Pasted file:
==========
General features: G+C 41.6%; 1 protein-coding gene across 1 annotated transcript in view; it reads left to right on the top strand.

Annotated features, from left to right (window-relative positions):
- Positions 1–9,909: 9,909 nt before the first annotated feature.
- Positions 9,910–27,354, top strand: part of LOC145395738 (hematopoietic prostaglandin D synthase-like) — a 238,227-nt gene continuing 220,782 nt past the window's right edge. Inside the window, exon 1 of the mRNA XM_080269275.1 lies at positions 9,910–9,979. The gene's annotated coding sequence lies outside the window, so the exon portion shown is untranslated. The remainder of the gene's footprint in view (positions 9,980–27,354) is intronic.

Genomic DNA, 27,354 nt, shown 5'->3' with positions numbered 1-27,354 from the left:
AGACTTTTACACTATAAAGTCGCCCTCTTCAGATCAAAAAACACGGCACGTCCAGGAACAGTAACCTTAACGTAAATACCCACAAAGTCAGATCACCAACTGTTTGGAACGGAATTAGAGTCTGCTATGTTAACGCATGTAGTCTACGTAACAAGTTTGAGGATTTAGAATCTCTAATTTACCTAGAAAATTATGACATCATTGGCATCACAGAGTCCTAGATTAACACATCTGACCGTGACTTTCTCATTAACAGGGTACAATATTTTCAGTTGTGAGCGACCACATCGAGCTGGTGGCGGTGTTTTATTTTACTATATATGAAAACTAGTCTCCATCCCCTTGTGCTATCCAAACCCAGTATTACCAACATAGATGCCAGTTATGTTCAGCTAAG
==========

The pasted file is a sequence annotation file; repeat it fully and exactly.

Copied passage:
General features: G+C 41.6%; 1 protein-coding gene across 1 annotated transcript in view; it reads left to right on the top strand.

Annotated features, from left to right (window-relative positions):
- Positions 1–9,909: 9,909 nt before the first annotated feature.
- Positions 9,910–27,354, top strand: part of LOC145395738 (hematopoietic prostaglandin D synthase-like) — a 238,227-nt gene continuing 220,782 nt past the window's right edge. Inside the window, exon 1 of the mRNA XM_080269275.1 lies at positions 9,910–9,979. The gene's annotated coding sequence lies outside the window, so the exon portion shown is untranslated. The remainder of the gene's footprint in view (positions 9,980–27,354) is intronic.

Genomic DNA, 27,354 nt, shown 5'->3' with positions numbered 1-27,354 from the left:
AGACTTTTACACTATAAAGTCGCCCTCTTCAGATCAAAAAACACGGCACGTCCAGGAACAGTAACCTTAACGTAAATACCCACAAAGTCAGATCACCAACTGTTTGGAACGGAATTAGAGTCTGCTATGTTAACGCATGTAGTCTACGTAACAAGTTTGAGGATTTAGAATCTCTAATTTACCTAGAAAATTATGACATCATTGGCATCACAGAGTCCTAGATTAACACATCTGACCGTGACTTTCTCATTAACAGGGTACAATATTTTCAGTTGTGAGCGACCACATCGAGCTGGTGGCGGTGTTTTATTTTACTATATATGAAAACTAGTCTCCATCCCCTTGTGCTATCCAAACCCAGTATTACCAACATAGATGCCAGTTATGTTCAGCTAAG